Developing two long-term, daily datasets of evaporative demand across the conterminous US
The two time-series are as follows: (i) a synthetic measure of pan evaporation (Epan) from the PenPan formulation, which is based on the Penman equation and the physics of evaporation pans; and (ii) reference crop evapotranspiration (ETrc) from Penman-Monteith. These two measures are driven by North American Land Data Assimilation System (NLDAS) hourly data for temperature, specific humidity, wind speed, and shortwave and longwave downwelling radiation, and are estimated across CONUS at a daily basis over the period 1980 though 2009, at a spatial resolution of 1/8th degree.
The motivations for the current study are two-fold. First, we seek to improve river-forecast skill at the National Weather Service (NWS) Colorado Basin River Forecast Center (CBRFC), both in daily operations and across the multi-month temporal extents of water supply forecast seasons. To this end, the evaporation driver of the Sacramento Soil Moisture Accounting model, which currently consists of climatological monthly pan evaporation values, has been replaced with one that is based on the Epan time-series, and so is temporally dynamic, scientifically sound, and unbiased with respect to pan evaporation observations. Second, we seek to add a climatological context to a new NWS forecast product—daily and weekly ETrc—across the NWS Western Region (roughly the western one-third of CONUS). This will add value to the ETrc forecasts for users who may otherwise be unfamiliar with the concept of reference crop evapotranspiration.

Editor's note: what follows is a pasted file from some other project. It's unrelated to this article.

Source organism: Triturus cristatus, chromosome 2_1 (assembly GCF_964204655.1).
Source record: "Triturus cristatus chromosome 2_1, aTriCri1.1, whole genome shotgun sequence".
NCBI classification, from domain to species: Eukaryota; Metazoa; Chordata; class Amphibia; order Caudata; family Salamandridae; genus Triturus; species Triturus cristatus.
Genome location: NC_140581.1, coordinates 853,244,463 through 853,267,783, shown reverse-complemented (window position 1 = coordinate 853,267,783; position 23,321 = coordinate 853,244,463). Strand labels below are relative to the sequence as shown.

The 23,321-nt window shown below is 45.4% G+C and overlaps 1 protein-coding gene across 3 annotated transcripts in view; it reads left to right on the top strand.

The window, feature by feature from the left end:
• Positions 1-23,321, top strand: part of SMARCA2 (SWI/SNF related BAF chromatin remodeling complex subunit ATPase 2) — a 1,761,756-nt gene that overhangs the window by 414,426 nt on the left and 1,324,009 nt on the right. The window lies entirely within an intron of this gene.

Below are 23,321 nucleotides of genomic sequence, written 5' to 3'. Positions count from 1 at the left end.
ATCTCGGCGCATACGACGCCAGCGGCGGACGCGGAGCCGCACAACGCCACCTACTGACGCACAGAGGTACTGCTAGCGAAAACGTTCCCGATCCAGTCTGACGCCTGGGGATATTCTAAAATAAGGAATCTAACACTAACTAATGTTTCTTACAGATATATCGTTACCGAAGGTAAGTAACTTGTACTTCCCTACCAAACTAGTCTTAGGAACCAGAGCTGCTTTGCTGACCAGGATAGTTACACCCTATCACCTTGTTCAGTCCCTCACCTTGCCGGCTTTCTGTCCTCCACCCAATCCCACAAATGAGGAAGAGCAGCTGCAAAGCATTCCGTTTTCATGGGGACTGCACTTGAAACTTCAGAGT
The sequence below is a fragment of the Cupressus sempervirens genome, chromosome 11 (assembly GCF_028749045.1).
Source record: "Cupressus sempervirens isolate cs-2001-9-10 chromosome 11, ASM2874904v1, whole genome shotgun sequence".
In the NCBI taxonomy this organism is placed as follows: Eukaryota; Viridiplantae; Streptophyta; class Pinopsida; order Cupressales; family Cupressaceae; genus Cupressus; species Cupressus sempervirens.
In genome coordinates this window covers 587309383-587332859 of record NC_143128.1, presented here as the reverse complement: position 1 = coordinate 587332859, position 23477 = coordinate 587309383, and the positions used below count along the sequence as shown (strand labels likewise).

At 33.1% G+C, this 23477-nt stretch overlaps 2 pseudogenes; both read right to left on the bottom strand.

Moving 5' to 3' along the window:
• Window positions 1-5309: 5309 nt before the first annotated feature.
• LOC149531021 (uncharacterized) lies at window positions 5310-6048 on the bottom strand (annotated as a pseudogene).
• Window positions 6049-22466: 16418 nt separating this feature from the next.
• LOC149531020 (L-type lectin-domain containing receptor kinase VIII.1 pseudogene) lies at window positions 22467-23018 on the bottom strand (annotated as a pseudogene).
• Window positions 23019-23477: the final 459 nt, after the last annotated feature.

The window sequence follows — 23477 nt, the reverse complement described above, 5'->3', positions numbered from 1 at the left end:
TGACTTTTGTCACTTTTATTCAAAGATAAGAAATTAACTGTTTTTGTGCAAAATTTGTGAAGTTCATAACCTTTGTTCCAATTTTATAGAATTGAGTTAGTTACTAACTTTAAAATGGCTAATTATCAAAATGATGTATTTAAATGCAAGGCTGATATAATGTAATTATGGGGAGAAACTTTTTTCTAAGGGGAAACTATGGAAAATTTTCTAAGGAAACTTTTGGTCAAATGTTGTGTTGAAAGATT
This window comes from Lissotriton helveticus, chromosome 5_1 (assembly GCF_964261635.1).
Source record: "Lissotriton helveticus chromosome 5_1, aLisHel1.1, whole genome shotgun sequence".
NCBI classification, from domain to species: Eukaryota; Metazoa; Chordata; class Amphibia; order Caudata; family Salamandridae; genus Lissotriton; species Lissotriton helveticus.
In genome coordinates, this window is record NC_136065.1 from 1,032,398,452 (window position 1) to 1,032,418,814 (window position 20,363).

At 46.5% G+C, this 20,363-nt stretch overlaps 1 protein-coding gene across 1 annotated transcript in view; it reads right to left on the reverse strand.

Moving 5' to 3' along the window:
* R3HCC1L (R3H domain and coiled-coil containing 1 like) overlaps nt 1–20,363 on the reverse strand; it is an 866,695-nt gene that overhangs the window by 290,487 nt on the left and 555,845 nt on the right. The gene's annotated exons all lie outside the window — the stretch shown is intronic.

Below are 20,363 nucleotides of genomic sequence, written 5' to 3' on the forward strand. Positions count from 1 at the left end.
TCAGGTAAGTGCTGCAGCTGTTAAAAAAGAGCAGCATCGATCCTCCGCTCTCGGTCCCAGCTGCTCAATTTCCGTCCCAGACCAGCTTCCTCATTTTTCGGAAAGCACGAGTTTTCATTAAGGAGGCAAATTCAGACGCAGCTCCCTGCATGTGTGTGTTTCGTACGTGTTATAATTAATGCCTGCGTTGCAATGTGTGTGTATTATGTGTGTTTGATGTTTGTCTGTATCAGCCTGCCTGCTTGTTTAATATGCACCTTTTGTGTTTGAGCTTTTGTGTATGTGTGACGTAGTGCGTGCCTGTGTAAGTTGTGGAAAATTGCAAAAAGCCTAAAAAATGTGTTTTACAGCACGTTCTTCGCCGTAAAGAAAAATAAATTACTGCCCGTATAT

There are many potential uses for the datasets. The time-series will be used to fulfill the two motivations mentioned above: implementing a dynamic evaporation driver (the Epan time-series) in the NWS River Forecast System, we have quantified the errors in current streamflow predictions that are related to the use of static evaporation drivers of the Sac-SMA model. The climatology of the ETrc time-series now adds value to the forecasts at various Weather Forecast Offices across the NWS Western Region. In the future, the time-series may be used to diagnose the effects of climate change and variability on the land surface-atmosphere interface by permitting decomposition of long-term variability and change in evaporative demand.